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EETE MAY 2013

POWER COMPONENTS Identifying the best power supply for your test application By Robert Green, James Niemann, and Qing D. Starks Most electrical engineers believe they have a good understanding of power supplies because they are relatively simple, single-function DC devices designed to output controlled voltages. However, there is much more to them than this description would suggest. Although a review of a power supply’s specifications should always be a part of the selection process, other characteristics should also be considered. Investigate the power envelope The most significant decision is ensuring that sufficient power is available to energize the device under test (DUT). Different types of power supplies have different power envelopes. A power supply with a rectangular power envelope as shown in figure 1a, the most versatile type, allows supplying any current to the load at any voltage level. A supply with multiple rectangular envelopes for multiple ranges (such as the two-rectangular envelope shown in figure 1b), permits higher values of one parameter at the expense of the other parameter, so it can output a higher level of current but at a lower maximum voltage. Supplies that output a hyperbolic envelope offer a more continuous transition than a multi-range power supply, with one parameter inversely proportional to the other – see figure 1c. High power output supplies tend to have multi-range or hyperbolic envelopes. Determine the noise performance Noise from external sources may cause problems when powering a circuit that operates at a very low voltage or a circuit that uses or measures very low currents. The supply itself is one source of noise, which can be broken into two components: normal-mode noise and common-mode noise. Normal-mode noise is generated across the supply’s output terminals due to the supply’s internal circuitry. Common-mode noise is earthreferenced noise originating from the power line and stray capacitance across the main transformer. For sensitive circuits, linear power supplies provide much lower normal-mode output noise than supplies designed using switching technology but have lower power-conversion efficiency and can be bulkier and heavier. Switching supplies typically offer more output power in a smaller enclosure. For noise-sensitive circuits, a linear supply can have just one-fifth to one-tenth of the noise (5mVp-p vs. >50mVp-p) of a switching supply. Whenever normal-mode noise is a crucial consideration, use a linear supply, such as Keithley’s Series 2200 single- and multi-channel power supplies, if possible. Assess common-mode noise current Linear power supplies generally have lower common-mode noise than switching supplies. Common-mode noise is generated whenever changing voltages, such as AC voltages and transients (dv/dt) on either the primary or the secondary windings of an isolation transformer, couple current across the barrier. Whenever this current flows through an impedance, the noise Robert Green is a Senior Market Development Manager focusing on low-level measurement applications. James Niemann is a staff engineer responsible for designing instrumentation used in low-level measurements. Qing D. Starks is a staff applications engineer. All three work at Keithley Instruments - www.keithley.com Fig. 1a: Rectangular power supply envelope. Fig. 1b: Multi-range output. Fig. 1c: Hyperbolic output characteristic. Maximum voltage and current follow a curve. 24 Electronic Engineering Times Europe May 2013 www.electronics-eetimes.com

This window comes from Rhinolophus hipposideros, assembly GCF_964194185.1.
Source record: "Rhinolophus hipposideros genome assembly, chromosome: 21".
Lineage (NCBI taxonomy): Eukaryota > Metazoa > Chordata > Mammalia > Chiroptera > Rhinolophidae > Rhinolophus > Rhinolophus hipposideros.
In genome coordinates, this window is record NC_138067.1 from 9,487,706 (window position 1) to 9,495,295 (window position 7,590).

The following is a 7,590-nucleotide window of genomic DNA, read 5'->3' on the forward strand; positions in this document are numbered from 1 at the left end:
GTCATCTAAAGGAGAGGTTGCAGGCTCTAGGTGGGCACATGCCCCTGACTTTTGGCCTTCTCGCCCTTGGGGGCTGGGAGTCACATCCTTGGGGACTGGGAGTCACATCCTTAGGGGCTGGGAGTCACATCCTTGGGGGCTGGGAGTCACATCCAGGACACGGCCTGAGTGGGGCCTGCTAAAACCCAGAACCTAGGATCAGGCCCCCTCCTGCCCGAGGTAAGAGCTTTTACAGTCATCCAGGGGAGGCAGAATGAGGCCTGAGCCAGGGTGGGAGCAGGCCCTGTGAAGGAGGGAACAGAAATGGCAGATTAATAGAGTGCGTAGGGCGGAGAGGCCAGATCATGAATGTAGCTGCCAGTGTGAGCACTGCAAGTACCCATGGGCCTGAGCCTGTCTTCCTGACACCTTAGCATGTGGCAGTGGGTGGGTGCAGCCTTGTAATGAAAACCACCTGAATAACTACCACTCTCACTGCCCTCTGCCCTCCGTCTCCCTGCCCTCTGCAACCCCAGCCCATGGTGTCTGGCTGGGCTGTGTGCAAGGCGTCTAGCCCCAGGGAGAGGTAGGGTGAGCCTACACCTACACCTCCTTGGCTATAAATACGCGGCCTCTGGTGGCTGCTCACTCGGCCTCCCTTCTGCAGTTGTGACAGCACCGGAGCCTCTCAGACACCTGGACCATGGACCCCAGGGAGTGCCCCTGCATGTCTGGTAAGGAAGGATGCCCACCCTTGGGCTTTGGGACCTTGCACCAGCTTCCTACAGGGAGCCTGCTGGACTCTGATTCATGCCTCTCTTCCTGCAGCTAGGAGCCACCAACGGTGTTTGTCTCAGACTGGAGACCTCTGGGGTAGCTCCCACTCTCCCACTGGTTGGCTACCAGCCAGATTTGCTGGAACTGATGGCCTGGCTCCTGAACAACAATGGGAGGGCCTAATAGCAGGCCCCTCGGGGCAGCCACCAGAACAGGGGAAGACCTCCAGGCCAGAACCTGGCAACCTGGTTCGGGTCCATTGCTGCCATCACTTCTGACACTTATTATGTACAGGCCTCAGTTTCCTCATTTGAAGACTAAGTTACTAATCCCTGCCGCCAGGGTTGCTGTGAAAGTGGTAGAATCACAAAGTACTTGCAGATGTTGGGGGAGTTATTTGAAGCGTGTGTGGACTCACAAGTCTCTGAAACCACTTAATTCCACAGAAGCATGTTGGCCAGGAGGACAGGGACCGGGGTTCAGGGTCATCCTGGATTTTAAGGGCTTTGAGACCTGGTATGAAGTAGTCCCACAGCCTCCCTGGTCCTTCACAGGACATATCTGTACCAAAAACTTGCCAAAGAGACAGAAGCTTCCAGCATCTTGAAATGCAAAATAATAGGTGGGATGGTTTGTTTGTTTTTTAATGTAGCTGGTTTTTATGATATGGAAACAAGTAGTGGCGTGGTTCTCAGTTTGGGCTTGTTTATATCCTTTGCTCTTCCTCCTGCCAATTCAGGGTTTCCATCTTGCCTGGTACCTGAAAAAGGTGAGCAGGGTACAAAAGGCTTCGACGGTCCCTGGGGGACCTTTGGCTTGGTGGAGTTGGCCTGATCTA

EETE MAY 2013
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